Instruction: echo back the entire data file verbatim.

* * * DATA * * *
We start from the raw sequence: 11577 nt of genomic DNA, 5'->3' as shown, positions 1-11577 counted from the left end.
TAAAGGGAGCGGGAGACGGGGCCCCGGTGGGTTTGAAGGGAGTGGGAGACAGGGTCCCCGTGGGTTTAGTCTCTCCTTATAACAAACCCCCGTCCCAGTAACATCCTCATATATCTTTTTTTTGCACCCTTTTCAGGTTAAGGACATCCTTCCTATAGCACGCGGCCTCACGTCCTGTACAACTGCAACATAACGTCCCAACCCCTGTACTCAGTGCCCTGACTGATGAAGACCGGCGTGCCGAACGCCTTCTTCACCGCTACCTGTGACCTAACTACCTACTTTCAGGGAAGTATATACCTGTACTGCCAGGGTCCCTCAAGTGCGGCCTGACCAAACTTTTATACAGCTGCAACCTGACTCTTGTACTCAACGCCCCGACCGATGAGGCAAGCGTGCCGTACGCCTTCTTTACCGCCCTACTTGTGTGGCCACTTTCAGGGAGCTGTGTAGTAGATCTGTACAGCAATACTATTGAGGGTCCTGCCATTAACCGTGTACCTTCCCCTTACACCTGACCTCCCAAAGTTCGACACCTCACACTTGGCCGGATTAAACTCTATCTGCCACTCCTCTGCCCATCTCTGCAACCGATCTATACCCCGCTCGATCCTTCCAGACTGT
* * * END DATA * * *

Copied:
We start from the raw sequence: 11577 nt of genomic DNA, 5'->3' as shown, positions 1-11577 counted from the left end.
TAAAGGGAGCGGGAGACGGGGCCCCGGTGGGTTTGAAGGGAGTGGGAGACAGGGTCCCCGTGGGTTTAGTCTCTCCTTATAACAAACCCCCGTCCCAGTAACATCCTCATATATCTTTTTTTTGCACCCTTTTCAGGTTAAGGACATCCTTCCTATAGCACGCGGCCTCACGTCCTGTACAACTGCAACATAACGTCCCAACCCCTGTACTCAGTGCCCTGACTGATGAAGACCGGCGTGCCGAACGCCTTCTTCACCGCTACCTGTGACCTAACTACCTACTTTCAGGGAAGTATATACCTGTACTGCCAGGGTCCCTCAAGTGCGGCCTGACCAAACTTTTATACAGCTGCAACCTGACTCTTGTACTCAACGCCCCGACCGATGAGGCAAGCGTGCCGTACGCCTTCTTTACCGCCCTACTTGTGTGGCCACTTTCAGGGAGCTGTGTAGTAGATCTGTACAGCAATACTATTGAGGGTCCTGCCATTAACCGTGTACCTTCCCCTTACACCTGACCTCCCAAAGTTCGACACCTCACACTTGGCCGGATTAAACTCTATCTGCCACTCCTCTGCCCATCTCTGCAACCGATCTATACCCCGCTCGATCCTTCCAGACTGT